Tens of thousands march in London calling for a permanent cease-fire in Gaza

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Protester hold flags and placards as they take part in a pro-Palestinian demonstration as they wend their way along Whitehall in London, Saturday, Nov. 25, 2023. (AP Photo/Alberto Pezzali)

LONDON – Tens of thousands of people turned out on central London's streets Saturday for a pro-Palestinian march calling for a permanent cease-fire in Gaza.

Police said that while the majority of people protested peacefully, 18 people were arrested including at least five people who were detained on suspicion of inciting racial hatred.

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The National March for Palestine in central London was the latest in several huge protests staged in the British capital and many European cities every weekend since the Israel-Hamas war began last month.

Saturday's protests came on the second day of a four-day cease-fire that has allowed critical humanitarian aid into the Gaza Strip and given civilians their first respite after seven weeks of war.

The Metropolitan Police said officers arrested a man on suspicion of inciting racial hatred after he was spotted carrying a placard with Nazi symbols on it. Four others were detained for distributing “literature featuring a swastika inside a Star of David.”

The pro-Palestinian rallies in recent weeks have triggered heated debate in Britain over the freedom of protest as well as police powers to clamp down on what some in the Jewish community see as hateful, racist or antisemitic language or actions.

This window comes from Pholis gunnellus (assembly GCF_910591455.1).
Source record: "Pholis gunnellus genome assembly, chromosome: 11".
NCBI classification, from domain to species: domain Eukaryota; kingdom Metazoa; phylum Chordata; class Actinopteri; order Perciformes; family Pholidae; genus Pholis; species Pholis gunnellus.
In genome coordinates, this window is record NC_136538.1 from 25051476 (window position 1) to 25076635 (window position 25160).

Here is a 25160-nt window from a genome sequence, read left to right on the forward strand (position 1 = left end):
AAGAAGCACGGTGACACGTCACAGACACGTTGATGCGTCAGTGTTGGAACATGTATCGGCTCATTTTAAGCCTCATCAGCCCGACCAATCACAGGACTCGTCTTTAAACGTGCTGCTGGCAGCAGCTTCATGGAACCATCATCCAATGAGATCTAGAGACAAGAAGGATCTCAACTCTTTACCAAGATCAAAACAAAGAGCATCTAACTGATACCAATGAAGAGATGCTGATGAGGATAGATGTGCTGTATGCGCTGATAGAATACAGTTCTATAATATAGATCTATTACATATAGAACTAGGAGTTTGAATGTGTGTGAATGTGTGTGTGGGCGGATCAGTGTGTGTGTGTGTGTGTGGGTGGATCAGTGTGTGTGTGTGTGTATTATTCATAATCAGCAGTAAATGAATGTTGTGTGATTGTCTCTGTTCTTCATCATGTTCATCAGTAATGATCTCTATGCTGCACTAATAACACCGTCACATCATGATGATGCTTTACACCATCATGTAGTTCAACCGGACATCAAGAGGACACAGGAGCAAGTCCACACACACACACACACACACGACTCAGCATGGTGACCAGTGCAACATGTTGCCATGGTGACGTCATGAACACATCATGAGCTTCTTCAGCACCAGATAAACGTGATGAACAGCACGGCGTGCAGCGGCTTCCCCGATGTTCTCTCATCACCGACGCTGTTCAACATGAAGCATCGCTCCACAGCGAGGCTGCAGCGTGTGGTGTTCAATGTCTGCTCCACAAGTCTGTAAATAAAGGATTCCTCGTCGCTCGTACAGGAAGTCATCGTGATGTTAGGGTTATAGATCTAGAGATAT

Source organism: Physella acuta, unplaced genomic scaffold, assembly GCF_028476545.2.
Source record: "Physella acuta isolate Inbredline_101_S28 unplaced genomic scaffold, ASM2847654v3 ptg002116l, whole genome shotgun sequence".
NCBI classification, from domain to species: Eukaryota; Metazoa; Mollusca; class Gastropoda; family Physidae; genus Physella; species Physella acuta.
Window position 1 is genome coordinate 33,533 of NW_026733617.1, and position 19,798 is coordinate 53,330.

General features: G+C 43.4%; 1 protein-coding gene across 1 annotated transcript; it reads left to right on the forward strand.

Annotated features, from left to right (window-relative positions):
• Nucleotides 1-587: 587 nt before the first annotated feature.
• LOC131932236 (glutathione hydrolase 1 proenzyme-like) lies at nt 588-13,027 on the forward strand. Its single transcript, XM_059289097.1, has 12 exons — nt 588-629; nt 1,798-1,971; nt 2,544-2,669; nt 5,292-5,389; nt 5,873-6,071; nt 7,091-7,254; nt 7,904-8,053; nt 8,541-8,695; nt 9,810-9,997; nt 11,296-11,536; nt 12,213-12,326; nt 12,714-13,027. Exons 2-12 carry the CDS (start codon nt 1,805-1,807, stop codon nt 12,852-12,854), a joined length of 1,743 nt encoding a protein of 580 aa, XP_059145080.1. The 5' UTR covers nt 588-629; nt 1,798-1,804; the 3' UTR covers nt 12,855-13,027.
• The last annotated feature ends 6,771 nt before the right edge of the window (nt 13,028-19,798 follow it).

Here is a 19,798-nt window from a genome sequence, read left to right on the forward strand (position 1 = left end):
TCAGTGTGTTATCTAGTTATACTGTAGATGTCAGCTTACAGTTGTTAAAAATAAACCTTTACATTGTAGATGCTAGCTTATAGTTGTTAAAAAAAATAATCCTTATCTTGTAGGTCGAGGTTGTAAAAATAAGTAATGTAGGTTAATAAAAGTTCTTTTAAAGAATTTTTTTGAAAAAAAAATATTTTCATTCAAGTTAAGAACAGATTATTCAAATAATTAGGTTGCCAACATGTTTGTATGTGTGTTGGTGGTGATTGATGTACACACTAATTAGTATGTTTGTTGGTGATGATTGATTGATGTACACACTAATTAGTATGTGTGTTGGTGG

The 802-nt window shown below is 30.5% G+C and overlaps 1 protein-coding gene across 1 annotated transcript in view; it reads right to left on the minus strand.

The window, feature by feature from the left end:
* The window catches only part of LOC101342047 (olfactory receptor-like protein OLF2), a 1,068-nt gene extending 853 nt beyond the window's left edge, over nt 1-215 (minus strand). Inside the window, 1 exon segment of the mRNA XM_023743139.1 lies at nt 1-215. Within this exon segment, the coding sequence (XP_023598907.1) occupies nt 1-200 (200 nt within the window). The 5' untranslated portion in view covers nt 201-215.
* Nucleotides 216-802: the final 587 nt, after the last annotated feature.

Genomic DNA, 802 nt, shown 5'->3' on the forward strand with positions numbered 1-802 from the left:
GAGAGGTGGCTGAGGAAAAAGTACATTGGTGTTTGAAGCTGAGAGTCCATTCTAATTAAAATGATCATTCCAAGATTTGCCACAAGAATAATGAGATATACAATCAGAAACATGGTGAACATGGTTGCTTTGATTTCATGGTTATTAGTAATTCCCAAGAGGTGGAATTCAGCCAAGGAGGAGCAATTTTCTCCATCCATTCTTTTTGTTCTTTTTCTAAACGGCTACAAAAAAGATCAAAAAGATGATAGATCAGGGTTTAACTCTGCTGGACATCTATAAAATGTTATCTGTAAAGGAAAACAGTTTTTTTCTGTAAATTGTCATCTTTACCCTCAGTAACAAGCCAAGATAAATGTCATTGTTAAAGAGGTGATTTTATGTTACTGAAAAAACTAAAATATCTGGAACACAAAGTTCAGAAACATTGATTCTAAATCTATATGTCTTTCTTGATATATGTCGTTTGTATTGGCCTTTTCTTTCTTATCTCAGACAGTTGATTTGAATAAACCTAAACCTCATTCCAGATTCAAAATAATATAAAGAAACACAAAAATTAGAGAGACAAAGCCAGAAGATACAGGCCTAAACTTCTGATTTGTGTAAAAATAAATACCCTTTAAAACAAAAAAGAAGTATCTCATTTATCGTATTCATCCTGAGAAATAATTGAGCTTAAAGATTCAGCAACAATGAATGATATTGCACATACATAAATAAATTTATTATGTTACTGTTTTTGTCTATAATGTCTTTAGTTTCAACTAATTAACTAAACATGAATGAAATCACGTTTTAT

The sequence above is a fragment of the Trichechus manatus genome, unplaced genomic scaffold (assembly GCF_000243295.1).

Earlier this month, the U.K.’s former interior minister, Suella Braverman, came under heavy criticism when she described pro-Palestinian protesters as “hate marchers.” Critics accused her of inflaming tensions, and she was sacked by Prime Minister Rishi Sunak soon after.

On Saturday officers handed out leaflets march that sought to clarify what would be deemed a criminal offence, after the force faced pressure from senior government officials to be tougher on alleged displays of antisemitism at the protests.

“Anyone who is racist or incites hatred against any group should expect to be arrested. As should anyone who supports Hamas or any other banned organization,” said Deputy Assistant Police Commissioner Ade Adelekan.

“We will not tolerate anyone who celebrates or promotes acts of terrorism – such as the killing or kidnap of innocent people – or who spreads hate speech," he added.

The force said 1,500 officers were deployed to police the march.

Hundreds also gathered outside the Egyptian Embassy in London for a demonstration organized by Hizb-ut-Tahrir, the Islamist group. Police said two women who were seen holding “offensive” placards were arrested for a racially aggravated public order offense.

In Paris, a march staged for the International Day for the Elimination of Violence against Women drew both pro-Palestinian and pro-Israeli activists as well as other groups.

Some protesters, waving Palestinian flags and posters reading “Free Palestine,” walked in a show of solidarity with “Gaza and Palestine’s women who are being murdered.”

A group of Jewish women also joined the march to denounce crimes committed by Hamas, including rapes and killings, chanting, “We are women, we are proud, we are Jewish and we are angry.”

Meanwhile, some pro-Palestinian protests were organized over the weekend in France’s major cities including Strasbourg, Lyon and Marseille.

In Vienna, many marched amid first snow in the city, waving Palestinian flags at a “Peace for Palestine” rally. Organizers called on the Austrian government to back a cease-fire in Gaza, the release of all Israeli hostages and Palestinian prisoners, and the lifting of the Gaza blockade.

Organizers warned potential participants ahead of Saturday's demonstration that any antisemitic or far-right actions would be “stopped immediately” and offenders would be asked to leave the event.

Tens of thousands of people are also expected to take part in a march organized by the Campaign Against Antisemitism charity on Sunday to show solidarity with the Jewish community in the U.K.


Associated Press writers Sylvie Corbet in Paris and Stephanie Liechtenstein in Vienna contributed.

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